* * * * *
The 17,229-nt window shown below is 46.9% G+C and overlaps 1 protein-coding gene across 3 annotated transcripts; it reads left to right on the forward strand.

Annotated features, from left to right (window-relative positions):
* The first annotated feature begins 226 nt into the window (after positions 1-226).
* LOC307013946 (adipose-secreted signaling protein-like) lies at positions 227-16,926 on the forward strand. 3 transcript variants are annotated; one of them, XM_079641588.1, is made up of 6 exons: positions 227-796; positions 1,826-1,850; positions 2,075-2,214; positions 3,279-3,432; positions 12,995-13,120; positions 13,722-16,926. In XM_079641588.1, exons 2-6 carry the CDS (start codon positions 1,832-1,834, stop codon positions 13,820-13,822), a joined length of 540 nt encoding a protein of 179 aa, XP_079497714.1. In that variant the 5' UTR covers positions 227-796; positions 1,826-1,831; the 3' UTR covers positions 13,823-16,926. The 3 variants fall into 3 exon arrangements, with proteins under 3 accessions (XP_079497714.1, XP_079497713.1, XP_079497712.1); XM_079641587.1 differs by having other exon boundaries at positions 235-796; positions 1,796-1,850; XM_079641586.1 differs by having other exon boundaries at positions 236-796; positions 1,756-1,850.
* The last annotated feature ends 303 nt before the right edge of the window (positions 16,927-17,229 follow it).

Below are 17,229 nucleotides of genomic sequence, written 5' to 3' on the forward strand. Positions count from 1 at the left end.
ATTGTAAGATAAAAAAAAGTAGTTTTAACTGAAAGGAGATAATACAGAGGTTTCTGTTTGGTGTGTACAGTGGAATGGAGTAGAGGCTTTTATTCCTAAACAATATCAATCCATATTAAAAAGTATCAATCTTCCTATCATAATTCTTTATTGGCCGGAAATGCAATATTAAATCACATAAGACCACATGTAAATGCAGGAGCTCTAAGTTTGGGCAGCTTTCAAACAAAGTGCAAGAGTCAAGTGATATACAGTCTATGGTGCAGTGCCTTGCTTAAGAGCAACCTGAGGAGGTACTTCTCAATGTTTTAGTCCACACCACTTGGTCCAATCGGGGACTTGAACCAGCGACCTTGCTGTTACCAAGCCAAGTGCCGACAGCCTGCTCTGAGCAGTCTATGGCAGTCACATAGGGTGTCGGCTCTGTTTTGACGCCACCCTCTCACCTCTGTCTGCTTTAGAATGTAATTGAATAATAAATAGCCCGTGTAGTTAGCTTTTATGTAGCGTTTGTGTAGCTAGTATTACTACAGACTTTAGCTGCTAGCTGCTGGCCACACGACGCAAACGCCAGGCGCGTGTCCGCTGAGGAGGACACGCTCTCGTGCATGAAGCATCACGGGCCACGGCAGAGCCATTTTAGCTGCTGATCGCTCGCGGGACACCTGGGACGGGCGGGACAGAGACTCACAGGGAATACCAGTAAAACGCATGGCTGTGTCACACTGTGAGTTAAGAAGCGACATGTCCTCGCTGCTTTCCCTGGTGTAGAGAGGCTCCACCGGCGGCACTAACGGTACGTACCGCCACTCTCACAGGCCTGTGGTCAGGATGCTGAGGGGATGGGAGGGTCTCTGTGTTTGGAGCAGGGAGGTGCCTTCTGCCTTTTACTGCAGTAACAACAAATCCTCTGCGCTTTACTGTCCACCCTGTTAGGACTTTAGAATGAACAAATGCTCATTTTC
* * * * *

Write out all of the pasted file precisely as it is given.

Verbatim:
The 17,229-nt window shown below is 46.9% G+C and overlaps 1 protein-coding gene across 3 annotated transcripts; it reads left to right on the forward strand.

Annotated features, from left to right (window-relative positions):
* The first annotated feature begins 226 nt into the window (after positions 1-226).
* LOC307013946 (adipose-secreted signaling protein-like) lies at positions 227-16,926 on the forward strand. 3 transcript variants are annotated; one of them, XM_079641588.1, is made up of 6 exons: positions 227-796; positions 1,826-1,850; positions 2,075-2,214; positions 3,279-3,432; positions 12,995-13,120; positions 13,722-16,926. In XM_079641588.1, exons 2-6 carry the CDS (start codon positions 1,832-1,834, stop codon positions 13,820-13,822), a joined length of 540 nt encoding a protein of 179 aa, XP_079497714.1. In that variant the 5' UTR covers positions 227-796; positions 1,826-1,831; the 3' UTR covers positions 13,823-16,926. The 3 variants fall into 3 exon arrangements, with proteins under 3 accessions (XP_079497714.1, XP_079497713.1, XP_079497712.1); XM_079641587.1 differs by having other exon boundaries at positions 235-796; positions 1,796-1,850; XM_079641586.1 differs by having other exon boundaries at positions 236-796; positions 1,756-1,850.
* The last annotated feature ends 303 nt before the right edge of the window (positions 16,927-17,229 follow it).

Below are 17,229 nucleotides of genomic sequence, written 5' to 3' on the forward strand. Positions count from 1 at the left end.
ATTGTAAGATAAAAAAAAGTAGTTTTAACTGAAAGGAGATAATACAGAGGTTTCTGTTTGGTGTGTACAGTGGAATGGAGTAGAGGCTTTTATTCCTAAACAATATCAATCCATATTAAAAAGTATCAATCTTCCTATCATAATTCTTTATTGGCCGGAAATGCAATATTAAATCACATAAGACCACATGTAAATGCAGGAGCTCTAAGTTTGGGCAGCTTTCAAACAAAGTGCAAGAGTCAAGTGATATACAGTCTATGGTGCAGTGCCTTGCTTAAGAGCAACCTGAGGAGGTACTTCTCAATGTTTTAGTCCACACCACTTGGTCCAATCGGGGACTTGAACCAGCGACCTTGCTGTTACCAAGCCAAGTGCCGACAGCCTGCTCTGAGCAGTCTATGGCAGTCACATAGGGTGTCGGCTCTGTTTTGACGCCACCCTCTCACCTCTGTCTGCTTTAGAATGTAATTGAATAATAAATAGCCCGTGTAGTTAGCTTTTATGTAGCGTTTGTGTAGCTAGTATTACTACAGACTTTAGCTGCTAGCTGCTGGCCACACGACGCAAACGCCAGGCGCGTGTCCGCTGAGGAGGACACGCTCTCGTGCATGAAGCATCACGGGCCACGGCAGAGCCATTTTAGCTGCTGATCGCTCGCGGGACACCTGGGACGGGCGGGACAGAGACTCACAGGGAATACCAGTAAAACGCATGGCTGTGTCACACTGTGAGTTAAGAAGCGACATGTCCTCGCTGCTTTCCCTGGTGTAGAGAGGCTCCACCGGCGGCACTAACGGTACGTACCGCCACTCTCACAGGCCTGTGGTCAGGATGCTGAGGGGATGGGAGGGTCTCTGTGTTTGGAGCAGGGAGGTGCCTTCTGCCTTTTACTGCAGTAACAACAAATCCTCTGCGCTTTACTGTCCACCCTGTTAGGACTTTAGAATGAACAAATGCTCATTTTC